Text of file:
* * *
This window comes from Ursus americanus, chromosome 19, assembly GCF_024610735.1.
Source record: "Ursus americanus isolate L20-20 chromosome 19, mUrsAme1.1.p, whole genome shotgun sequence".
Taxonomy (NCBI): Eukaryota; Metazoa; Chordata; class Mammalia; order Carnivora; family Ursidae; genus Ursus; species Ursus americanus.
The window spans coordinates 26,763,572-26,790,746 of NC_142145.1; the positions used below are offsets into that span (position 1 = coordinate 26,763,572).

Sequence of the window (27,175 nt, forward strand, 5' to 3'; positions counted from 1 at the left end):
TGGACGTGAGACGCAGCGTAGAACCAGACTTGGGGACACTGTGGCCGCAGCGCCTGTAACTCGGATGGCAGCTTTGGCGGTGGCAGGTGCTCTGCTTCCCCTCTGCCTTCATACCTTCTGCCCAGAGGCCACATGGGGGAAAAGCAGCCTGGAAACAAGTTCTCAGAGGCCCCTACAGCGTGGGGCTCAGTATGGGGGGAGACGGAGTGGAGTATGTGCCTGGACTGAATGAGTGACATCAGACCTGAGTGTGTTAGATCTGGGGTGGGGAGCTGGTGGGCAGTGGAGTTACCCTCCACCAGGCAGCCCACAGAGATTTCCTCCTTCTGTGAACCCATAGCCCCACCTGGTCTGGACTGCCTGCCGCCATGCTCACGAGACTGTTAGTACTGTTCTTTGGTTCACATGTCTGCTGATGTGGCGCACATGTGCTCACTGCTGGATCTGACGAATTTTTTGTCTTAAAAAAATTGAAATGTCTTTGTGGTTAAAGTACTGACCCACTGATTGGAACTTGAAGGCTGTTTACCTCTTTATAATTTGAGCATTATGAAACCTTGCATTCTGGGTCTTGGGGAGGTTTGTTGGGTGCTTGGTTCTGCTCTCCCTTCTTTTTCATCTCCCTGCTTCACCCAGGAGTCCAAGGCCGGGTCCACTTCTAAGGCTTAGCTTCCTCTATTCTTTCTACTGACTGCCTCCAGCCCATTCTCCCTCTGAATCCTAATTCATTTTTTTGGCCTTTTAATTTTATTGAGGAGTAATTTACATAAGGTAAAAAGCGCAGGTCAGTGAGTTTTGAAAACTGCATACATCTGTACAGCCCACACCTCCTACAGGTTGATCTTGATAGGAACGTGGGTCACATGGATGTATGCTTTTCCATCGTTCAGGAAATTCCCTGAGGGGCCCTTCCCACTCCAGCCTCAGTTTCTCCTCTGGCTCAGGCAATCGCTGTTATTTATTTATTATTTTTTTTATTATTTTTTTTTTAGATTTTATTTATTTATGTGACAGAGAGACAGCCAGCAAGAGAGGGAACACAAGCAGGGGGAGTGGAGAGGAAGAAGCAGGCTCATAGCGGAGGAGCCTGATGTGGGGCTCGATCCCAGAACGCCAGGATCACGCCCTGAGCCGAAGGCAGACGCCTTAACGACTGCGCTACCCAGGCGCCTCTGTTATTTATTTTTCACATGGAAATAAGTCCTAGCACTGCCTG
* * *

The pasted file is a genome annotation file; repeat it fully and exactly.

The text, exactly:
This window comes from Ursus americanus, chromosome 19, assembly GCF_024610735.1.
Source record: "Ursus americanus isolate L20-20 chromosome 19, mUrsAme1.1.p, whole genome shotgun sequence".
Taxonomy (NCBI): Eukaryota; Metazoa; Chordata; class Mammalia; order Carnivora; family Ursidae; genus Ursus; species Ursus americanus.
The window spans coordinates 26,763,572-26,790,746 of NC_142145.1; the positions used below are offsets into that span (position 1 = coordinate 26,763,572).

Sequence of the window (27,175 nt, forward strand, 5' to 3'; positions counted from 1 at the left end):
TGGACGTGAGACGCAGCGTAGAACCAGACTTGGGGACACTGTGGCCGCAGCGCCTGTAACTCGGATGGCAGCTTTGGCGGTGGCAGGTGCTCTGCTTCCCCTCTGCCTTCATACCTTCTGCCCAGAGGCCACATGGGGGAAAAGCAGCCTGGAAACAAGTTCTCAGAGGCCCCTACAGCGTGGGGCTCAGTATGGGGGGAGACGGAGTGGAGTATGTGCCTGGACTGAATGAGTGACATCAGACCTGAGTGTGTTAGATCTGGGGTGGGGAGCTGGTGGGCAGTGGAGTTACCCTCCACCAGGCAGCCCACAGAGATTTCCTCCTTCTGTGAACCCATAGCCCCACCTGGTCTGGACTGCCTGCCGCCATGCTCACGAGACTGTTAGTACTGTTCTTTGGTTCACATGTCTGCTGATGTGGCGCACATGTGCTCACTGCTGGATCTGACGAATTTTTTGTCTTAAAAAAATTGAAATGTCTTTGTGGTTAAAGTACTGACCCACTGATTGGAACTTGAAGGCTGTTTACCTCTTTATAATTTGAGCATTATGAAACCTTGCATTCTGGGTCTTGGGGAGGTTTGTTGGGTGCTTGGTTCTGCTCTCCCTTCTTTTTCATCTCCCTGCTTCACCCAGGAGTCCAAGGCCGGGTCCACTTCTAAGGCTTAGCTTCCTCTATTCTTTCTACTGACTGCCTCCAGCCCATTCTCCCTCTGAATCCTAATTCATTTTTTTGGCCTTTTAATTTTATTGAGGAGTAATTTACATAAGGTAAAAAGCGCAGGTCAGTGAGTTTTGAAAACTGCATACATCTGTACAGCCCACACCTCCTACAGGTTGATCTTGATAGGAACGTGGGTCACATGGATGTATGCTTTTCCATCGTTCAGGAAATTCCCTGAGGGGCCCTTCCCACTCCAGCCTCAGTTTCTCCTCTGGCTCAGGCAATCGCTGTTATTTATTTATTATTTTTTTTATTATTTTTTTTTTAGATTTTATTTATTTATGTGACAGAGAGACAGCCAGCAAGAGAGGGAACACAAGCAGGGGGAGTGGAGAGGAAGAAGCAGGCTCATAGCGGAGGAGCCTGATGTGGGGCTCGATCCCAGAACGCCAGGATCACGCCCTGAGCCGAAGGCAGACGCCTTAACGACTGCGCTACCCAGGCGCCTCTGTTATTTATTTTTCACATGGAAATAAGTCCTAGCACTGCCTG